Optics and Spectroscopy

, Volume 116, Issue 6, pp 956–962 | Cite as

Simulation of a spectral inhomogeneous broadening

  • V. V. Kozlov
  • N. N. Rosanov
Nonlinear and Quantum Optics


The standard approach that is used to simulate effects of inhomogeneous spectral broadening in a medium consisting of two- or multilevel systems is to calculate the microscopic polarization (the dipole moment of an individual system) as a function of the frequency detuning and further to average this quantity over detunings with corresponding weights. This just leads to the macroscopic polarization that appears in Maxwell’s equations of electrodynamics of continuous media. Here, we study and develop an alternative method that has been recently proposed by N.V. Vysotina, N.N. Rozanov, and V.E. Semenov (Opt. Spectrosc. 106 (5), 713 (2009)) for calculation of the macroscopic polarization and that has been aimed at solving problems of computational quantum optics. In this approach, the frequency detuning is considered as a stochastic function of coordinates; in one-dimensional problems, of longitudinal coordinate z. At each step of evolution, the microscopic polarization is calculated for a randomly chosen fixed value of the detuning. Therefore, calculating the macroscopic polarization does not need an additional averaging over detunings; it is replaced by averaging over spatial coordinates, which is naturally performed when describing the radiation propagation through an ensemble of quantum systems. This radically reduces the amount of computations, especially in the context of the finite-difference time domain (FDTD) method.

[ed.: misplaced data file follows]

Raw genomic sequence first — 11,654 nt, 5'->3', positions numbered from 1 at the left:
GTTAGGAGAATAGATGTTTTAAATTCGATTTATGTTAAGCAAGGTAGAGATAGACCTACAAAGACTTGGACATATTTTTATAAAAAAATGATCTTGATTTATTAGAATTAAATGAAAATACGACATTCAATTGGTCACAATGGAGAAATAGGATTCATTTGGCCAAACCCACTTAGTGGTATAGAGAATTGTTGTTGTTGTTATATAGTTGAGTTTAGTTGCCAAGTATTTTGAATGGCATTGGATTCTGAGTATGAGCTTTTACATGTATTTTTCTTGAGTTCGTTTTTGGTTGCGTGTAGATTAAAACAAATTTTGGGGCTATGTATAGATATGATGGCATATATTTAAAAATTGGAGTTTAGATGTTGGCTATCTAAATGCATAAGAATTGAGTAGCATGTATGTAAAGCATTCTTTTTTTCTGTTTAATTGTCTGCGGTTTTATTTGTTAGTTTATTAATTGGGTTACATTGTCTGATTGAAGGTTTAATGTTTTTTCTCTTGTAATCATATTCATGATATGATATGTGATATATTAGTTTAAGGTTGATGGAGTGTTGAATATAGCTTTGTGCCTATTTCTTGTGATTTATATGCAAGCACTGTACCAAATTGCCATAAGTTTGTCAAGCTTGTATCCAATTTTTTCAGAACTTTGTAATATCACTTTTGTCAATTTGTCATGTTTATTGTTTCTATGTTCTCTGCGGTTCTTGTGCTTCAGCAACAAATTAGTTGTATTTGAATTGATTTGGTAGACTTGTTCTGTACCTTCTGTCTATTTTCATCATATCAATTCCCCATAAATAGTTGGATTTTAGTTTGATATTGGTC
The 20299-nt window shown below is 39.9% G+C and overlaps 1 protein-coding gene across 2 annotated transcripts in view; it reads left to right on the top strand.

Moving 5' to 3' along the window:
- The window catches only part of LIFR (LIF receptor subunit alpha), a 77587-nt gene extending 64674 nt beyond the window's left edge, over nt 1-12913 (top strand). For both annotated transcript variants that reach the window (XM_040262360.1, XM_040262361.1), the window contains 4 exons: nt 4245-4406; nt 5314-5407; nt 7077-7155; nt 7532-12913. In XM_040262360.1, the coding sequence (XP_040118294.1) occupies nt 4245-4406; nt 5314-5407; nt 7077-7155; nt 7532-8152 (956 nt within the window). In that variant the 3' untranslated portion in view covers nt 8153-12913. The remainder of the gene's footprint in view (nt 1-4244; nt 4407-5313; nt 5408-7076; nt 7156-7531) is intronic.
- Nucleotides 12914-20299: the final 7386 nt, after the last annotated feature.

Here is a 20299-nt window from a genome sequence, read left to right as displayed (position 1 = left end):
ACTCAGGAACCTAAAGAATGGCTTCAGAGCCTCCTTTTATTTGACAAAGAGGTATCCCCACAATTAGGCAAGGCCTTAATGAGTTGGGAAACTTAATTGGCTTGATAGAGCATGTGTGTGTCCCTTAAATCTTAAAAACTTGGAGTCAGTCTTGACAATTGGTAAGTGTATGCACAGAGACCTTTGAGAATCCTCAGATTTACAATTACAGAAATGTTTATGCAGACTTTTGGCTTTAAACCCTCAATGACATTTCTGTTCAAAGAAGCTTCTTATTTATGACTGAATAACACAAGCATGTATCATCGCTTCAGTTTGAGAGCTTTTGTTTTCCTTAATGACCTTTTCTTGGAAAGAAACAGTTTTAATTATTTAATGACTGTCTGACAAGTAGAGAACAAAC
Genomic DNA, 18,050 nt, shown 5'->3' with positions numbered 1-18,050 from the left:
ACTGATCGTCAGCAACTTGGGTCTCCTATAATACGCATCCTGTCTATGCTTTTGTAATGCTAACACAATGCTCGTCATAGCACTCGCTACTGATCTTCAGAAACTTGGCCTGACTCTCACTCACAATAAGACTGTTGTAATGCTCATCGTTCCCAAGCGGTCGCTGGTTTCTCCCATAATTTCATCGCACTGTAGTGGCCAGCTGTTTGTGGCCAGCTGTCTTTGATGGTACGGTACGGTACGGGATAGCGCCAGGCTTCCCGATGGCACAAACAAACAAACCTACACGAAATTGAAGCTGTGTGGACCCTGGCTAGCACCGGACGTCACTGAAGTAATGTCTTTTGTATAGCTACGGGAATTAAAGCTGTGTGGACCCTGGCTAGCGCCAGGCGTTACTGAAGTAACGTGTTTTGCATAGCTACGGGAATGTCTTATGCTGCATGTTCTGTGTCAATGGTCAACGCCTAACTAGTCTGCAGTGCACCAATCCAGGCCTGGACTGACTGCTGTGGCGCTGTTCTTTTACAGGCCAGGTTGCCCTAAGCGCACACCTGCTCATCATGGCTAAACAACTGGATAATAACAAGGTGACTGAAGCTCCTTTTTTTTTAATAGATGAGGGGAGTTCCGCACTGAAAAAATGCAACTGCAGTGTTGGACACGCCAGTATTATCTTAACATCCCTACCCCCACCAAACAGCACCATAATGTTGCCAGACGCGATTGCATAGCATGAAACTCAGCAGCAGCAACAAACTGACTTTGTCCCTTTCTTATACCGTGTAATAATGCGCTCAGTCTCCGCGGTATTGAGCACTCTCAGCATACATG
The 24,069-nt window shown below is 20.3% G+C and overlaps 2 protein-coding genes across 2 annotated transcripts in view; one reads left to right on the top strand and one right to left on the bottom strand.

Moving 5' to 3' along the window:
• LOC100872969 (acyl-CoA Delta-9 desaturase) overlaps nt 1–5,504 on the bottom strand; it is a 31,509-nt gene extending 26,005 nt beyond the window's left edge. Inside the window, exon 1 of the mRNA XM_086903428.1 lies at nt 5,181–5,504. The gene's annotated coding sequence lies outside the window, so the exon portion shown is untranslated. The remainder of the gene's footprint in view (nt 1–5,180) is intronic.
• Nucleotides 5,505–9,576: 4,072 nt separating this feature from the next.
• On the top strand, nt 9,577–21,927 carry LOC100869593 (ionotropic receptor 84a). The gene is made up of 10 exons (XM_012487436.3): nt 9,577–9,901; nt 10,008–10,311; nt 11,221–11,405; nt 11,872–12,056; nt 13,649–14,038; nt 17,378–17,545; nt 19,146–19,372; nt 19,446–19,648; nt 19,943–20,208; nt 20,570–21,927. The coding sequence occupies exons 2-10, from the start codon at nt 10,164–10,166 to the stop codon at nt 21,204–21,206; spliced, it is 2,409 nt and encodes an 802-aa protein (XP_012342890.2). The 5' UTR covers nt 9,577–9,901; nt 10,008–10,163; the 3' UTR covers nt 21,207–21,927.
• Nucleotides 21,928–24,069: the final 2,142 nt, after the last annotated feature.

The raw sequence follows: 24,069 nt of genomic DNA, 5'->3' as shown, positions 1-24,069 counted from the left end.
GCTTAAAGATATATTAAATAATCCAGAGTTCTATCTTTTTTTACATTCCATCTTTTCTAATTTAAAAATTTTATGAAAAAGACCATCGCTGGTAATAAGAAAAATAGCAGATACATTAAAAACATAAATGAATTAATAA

Random Model Finite Difference Time Domain Bloch Equation Frequency Detuning Nonlinear Absorption Coefficient 
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Copyright information

© Pleiades Publishing, Ltd. 2014

Authors and Affiliations

  1. 1.St. Petersburg State UniversityPeterhof, St. PetersburgRussia
  2. 2.Vavilov State Optical InstituteSt. PetersburgRussia
  3. 3.St. Petersburg National Research University of Information Technologies, Mechanics, and OpticsSt. PetersburgRussia
  4. 4.Ioffe Physical Technical InstituteSt. PetersburgRussia

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